State Begins Licensing Discount Health Cards
The Department of Managed Health Care on Tuesday announced that it has issued its first license to a discount health card firm and that it would require all such firms to seek licenses from the agency, the San Francisco Chronicle reports.
Companies marketing discount health cards say that the cards can offer discounts of as much as 80% on health care charges. Consumers pay monthly subscriber fees to receive the cards.
The firms often operate without state regulation because the cards do not constitute health insurance (Colliver, San Francisco Chronicle, 10/11).
DMHC regulators say a state law that permits the agency to regulate entities that offer prepaid health insurance services gives DMHC the authority to oversee discount health cards. A DMHC administrative law judge last month upheld that contention (Darcé, San Diego Union-Tribune, 10/11).
The move is intended to reduce health care fraud in California.
DMHC Director Cindy Ehnes said the agency has received about 300 complaints about discount card companies and issued at least six cease-and-desist letters to companies operating with licenses (Vesely, Oakland Tribune, 10/11).
The state currently is investigating about 100 discount health care firms (San Francisco Chronicle, 10/11).
About six million California residents hold such discount cards.
To be licensed, DMHC will require discount card providers to:
- Comply with disclosure rules;
- Document the discounts they offer (Yi, Los Angeles Times, 10/11);
- Verify participation in the discount program by physicians, dentists, pharmacists and other health care providers (San Diego Union-Tribune, 10/11).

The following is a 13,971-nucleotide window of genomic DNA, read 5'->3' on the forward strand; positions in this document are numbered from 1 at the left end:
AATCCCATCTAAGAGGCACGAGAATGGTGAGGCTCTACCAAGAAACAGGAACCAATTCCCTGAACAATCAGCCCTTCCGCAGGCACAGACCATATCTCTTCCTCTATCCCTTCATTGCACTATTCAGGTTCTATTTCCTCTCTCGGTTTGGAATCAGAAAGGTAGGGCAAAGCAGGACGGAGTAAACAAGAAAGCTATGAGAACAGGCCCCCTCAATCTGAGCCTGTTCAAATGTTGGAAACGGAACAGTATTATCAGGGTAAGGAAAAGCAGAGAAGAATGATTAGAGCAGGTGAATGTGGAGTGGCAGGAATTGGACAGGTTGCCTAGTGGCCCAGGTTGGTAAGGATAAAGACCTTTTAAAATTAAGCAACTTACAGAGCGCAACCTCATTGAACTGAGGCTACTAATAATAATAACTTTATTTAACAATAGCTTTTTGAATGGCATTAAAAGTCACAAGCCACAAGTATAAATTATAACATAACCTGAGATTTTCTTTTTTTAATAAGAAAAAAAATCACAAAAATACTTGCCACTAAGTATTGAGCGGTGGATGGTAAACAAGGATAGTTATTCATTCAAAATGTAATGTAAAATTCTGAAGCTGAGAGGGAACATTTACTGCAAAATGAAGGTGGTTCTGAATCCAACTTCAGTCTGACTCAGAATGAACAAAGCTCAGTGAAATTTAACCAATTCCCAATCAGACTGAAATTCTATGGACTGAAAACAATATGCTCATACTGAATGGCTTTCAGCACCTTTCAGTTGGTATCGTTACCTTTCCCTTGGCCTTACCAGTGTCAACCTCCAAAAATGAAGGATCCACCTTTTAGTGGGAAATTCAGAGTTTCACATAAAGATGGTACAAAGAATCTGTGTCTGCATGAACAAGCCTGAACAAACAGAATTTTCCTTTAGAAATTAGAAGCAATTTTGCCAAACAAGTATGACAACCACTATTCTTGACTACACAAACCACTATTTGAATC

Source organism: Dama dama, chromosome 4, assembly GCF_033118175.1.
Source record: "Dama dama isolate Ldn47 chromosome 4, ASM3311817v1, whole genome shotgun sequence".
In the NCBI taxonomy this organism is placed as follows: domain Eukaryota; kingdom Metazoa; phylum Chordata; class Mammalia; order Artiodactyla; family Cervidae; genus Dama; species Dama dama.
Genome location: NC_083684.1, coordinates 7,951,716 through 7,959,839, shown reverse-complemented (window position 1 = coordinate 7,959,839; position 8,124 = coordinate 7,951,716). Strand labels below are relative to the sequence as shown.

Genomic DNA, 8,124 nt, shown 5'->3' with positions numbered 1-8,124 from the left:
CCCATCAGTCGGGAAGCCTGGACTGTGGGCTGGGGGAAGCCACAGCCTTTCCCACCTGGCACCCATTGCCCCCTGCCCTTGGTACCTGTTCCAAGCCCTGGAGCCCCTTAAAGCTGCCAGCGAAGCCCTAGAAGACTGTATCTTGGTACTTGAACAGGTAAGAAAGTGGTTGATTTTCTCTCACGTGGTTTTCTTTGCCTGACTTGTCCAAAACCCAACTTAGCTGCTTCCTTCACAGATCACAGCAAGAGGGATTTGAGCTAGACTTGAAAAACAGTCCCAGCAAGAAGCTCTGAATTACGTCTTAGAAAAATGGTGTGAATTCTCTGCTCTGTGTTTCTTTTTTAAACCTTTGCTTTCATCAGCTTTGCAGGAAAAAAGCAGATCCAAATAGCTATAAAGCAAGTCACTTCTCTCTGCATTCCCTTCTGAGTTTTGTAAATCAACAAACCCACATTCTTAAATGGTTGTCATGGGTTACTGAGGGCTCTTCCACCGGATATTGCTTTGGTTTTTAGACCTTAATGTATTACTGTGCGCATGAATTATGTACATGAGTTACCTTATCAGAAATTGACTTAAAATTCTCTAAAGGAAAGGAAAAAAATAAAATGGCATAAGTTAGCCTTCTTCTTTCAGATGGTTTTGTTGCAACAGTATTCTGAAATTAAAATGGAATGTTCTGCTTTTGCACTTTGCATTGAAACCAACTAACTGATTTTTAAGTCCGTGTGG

A deadline for discount health card firms to obtain licenses has not been set.
DMHC issued its first license to San Diego-based First Dental Health, in part because the dental charge system is more transparent and was an easier subject of rules, according to agency regulators (San Diego Union-Tribune, 10/11).
The licensure process took about a year to develop, according to Ehnes (San Francisco Chronicle, 10/11).
Ehnes said, "We will be working on the physician, hospital and pharmacy context, but we're not there yet" (San Diego Union-Tribune, 10/11).
The rules will address the amount of discounts, participating providers and what information must be provided to consumers, according to the Tribune.
Two discount health card providers have applied for state licenses (Oakland Tribune, 10/11).
Possibly steering some people away from discount cards, California Medical Association CEO Jack Lewin said CMA expects to post on its Web site by the end of 2006 a list of members who will charge patients the same price for services, regardless of their insurance status (Los Angeles Times, 10/11).